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On Basilisk Station

Copyright 1994
ISBN: 0-671-57772-7

by David M. Weber


A Note on Time

Like all extra-Solar colonies, the Manticore Colony, Ltd.’s original investors found it necessary to create a new calendar to reflect the axial and orbital rotations of their new home. In their case, however, the situation was complicated by the fact that whereas most star systems are fortunate to have a single habitable world, Manticore, a GO/G5 distant binary system, possessed three of them, each with its own day and year.

As the rest of humanity, Manticorans use standard seconds, minutes, and hours, and Old Earth’s 365.26-day year serves as the "Standard Reckoning Year," or "T-year," the common base to which local dates throughout known space are converted for convenience in interstellar trade and communication. Like most extra-Solar polities, the Star Kingdom of Manticore’s history texts follow the convention of counting years "Post Diaspora" (i.e., in T-years from the year in which the first interstellar colony ship departed Old Earth) as well as in terms of the local calendar.

The Kingdom’s official reckoning of dates is based on the rotational and orbital periods of Manticore-A III, the planet Manticore. This calendar is used for all official records, the calculation of individuals’ ages, etc., but doesn’t really work very well for the seasons of any planet other than Manticore itself. Accordingly, both Sphinx (Manticore-A IV) and Gryphon (Manticore-B IV) have their own, purely local calendars, which means that a single star system routinely uses no less than four calendars (including standard reckoning). Needless to say, dateconversion software is incorporated into virtually every Manticoran computer.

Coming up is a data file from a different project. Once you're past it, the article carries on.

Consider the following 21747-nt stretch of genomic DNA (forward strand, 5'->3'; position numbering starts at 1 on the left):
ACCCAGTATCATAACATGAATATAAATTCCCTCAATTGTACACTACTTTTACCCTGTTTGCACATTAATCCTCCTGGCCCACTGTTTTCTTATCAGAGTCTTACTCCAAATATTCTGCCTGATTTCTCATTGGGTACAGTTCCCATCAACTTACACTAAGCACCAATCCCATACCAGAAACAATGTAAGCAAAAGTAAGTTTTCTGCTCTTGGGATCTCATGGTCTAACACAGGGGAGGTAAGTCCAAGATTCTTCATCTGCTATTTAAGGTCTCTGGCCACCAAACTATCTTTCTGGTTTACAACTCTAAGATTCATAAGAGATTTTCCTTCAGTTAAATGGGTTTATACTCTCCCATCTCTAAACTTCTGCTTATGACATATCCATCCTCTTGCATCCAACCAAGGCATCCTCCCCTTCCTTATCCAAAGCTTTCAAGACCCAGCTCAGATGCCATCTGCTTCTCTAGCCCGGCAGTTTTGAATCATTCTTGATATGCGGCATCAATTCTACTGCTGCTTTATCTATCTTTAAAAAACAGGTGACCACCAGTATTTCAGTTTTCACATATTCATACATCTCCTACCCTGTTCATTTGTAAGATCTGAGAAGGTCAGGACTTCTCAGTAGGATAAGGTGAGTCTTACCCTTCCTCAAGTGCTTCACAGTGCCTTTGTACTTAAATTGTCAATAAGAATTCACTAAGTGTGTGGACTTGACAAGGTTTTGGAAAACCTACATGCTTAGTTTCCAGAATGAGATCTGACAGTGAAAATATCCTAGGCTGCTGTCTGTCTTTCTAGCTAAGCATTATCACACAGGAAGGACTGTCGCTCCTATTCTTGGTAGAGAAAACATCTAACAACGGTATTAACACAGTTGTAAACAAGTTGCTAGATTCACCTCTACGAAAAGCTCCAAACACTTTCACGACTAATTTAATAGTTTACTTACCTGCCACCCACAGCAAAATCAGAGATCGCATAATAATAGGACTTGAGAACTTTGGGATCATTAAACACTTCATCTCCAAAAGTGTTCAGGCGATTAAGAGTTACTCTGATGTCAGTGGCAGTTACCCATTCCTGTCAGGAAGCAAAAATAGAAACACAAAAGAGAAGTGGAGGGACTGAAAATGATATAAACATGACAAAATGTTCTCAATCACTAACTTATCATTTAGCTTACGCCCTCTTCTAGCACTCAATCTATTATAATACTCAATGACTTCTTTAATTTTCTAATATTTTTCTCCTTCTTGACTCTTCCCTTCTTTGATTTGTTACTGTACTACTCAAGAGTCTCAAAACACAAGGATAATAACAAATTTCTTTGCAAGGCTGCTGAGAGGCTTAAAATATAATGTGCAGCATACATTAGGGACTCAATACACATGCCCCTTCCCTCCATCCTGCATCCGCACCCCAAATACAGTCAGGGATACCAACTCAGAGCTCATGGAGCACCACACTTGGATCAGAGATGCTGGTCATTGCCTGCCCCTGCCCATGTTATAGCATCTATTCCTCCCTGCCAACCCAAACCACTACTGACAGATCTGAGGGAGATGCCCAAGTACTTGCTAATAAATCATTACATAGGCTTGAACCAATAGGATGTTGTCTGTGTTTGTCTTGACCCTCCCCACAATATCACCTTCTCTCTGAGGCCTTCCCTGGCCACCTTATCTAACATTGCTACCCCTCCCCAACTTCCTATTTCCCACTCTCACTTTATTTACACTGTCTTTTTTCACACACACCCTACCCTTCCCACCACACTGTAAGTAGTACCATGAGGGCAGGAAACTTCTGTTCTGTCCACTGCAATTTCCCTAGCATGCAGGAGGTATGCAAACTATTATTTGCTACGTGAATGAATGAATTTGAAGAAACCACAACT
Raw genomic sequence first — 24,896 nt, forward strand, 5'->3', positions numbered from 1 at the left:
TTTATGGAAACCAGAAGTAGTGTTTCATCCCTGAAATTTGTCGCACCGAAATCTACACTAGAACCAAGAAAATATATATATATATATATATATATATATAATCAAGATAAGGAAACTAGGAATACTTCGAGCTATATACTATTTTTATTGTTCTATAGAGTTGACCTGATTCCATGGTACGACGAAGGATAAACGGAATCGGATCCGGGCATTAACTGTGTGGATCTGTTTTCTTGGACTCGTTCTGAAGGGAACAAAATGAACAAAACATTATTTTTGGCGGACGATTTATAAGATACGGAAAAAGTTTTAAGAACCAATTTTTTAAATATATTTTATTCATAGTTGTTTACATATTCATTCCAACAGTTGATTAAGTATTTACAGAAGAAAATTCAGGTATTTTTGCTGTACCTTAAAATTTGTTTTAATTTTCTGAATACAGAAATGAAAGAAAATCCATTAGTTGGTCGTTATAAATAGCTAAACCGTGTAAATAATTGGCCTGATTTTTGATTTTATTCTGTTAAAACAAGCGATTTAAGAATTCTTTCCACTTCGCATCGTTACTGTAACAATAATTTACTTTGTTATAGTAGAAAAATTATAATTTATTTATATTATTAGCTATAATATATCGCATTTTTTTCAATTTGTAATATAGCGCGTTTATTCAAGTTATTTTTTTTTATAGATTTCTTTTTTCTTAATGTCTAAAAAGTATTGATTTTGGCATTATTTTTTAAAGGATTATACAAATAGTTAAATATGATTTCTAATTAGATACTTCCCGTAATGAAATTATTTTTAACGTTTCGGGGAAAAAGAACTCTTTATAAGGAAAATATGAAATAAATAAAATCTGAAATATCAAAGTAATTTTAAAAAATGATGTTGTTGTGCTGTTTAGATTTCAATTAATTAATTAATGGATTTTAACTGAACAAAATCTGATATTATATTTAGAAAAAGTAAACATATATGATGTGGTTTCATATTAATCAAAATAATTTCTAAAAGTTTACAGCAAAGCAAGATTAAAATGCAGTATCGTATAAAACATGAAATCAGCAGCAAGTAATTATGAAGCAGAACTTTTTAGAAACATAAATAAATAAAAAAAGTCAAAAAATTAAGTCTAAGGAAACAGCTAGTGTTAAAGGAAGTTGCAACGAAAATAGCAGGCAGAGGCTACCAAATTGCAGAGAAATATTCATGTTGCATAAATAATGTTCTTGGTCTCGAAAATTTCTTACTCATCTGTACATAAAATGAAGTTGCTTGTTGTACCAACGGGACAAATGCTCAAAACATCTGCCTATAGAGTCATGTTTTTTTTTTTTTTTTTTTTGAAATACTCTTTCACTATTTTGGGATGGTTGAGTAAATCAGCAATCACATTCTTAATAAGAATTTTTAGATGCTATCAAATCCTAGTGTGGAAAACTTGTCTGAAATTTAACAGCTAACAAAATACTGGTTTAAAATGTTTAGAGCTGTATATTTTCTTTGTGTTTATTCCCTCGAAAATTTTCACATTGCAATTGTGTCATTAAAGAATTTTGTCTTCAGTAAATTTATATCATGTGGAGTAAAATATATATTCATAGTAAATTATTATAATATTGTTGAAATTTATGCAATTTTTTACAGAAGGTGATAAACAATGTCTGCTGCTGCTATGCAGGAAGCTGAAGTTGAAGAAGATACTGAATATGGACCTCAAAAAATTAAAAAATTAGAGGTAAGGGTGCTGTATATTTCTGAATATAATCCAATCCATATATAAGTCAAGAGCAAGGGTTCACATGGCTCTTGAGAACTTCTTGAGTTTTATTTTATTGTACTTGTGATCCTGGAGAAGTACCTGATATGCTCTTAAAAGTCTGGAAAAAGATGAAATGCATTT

The Kingdom’s planetary days and years are:

The clocks of each planet count time in full 60-minute standard hours with an additional, shorter "hour" called "compensate" (or, more commonly, simply "comp") to make up the difference. Thus, the planet Manticore’s day consists of 22 standard hours hours plus a 27-minute-long comp, while Sphinx’s day consists of 25 hours plus a 37-minute comp. Gryphon’s day, like Manticore’s, is 22 T-hours long, but with a comp of approximately 41.5 minutes.

The planetary week is seven planetary days long in each case, and Manticore’s day is used aboard all Royal Navy vessels.

The official year of the Kingdom is 673 days long, with a leap year every third year. It is divided into 18 months, 11 of 37 days and 7 of 38, alternating for the first 6 and last 8 months, named (simply, if rather unimaginatively) First Month, Second Month, Third Month, etc. The Gryphon local year is also divided into 18 months (16 of 36 days and 2 of 37 days) with the extra days in Ninth and Tenth and one extra day in Eleventh Month every other local year. The Sphinxian year, however, is divided into 46 months, 35 of 39 days and 11 of 38 days (the shorter months fall in even-numbered months from Twelfth to Thirty-Second), with a leap year every 7 years. All of these calendars are reckoned in "Years After Landing" (abbreviated A.L.), dating from the day (March 21, 1416 P.D.) the first shuttle from the colony ship Jason touched down on the present-day site of the city of Landing. Obviously, this means that each planet’s local year is a different "Year After Landing" from any of the others. Thus, Honor Harrington’s orders to Fearless, dated Fourth 25, 280 A.L. (using Official Manticoran Reckoning, or the Manticore planetary calendar), were also written on March 3, 1900 P.D. (Standard Reckoning), and on Second 26, 93 A.L. (using the local Sphinxian calendar). This plethora of dates is a major reason Manticorans tend to convert time spans into T-years for comparison purposes.

Copyright 1994 by David M. Weber
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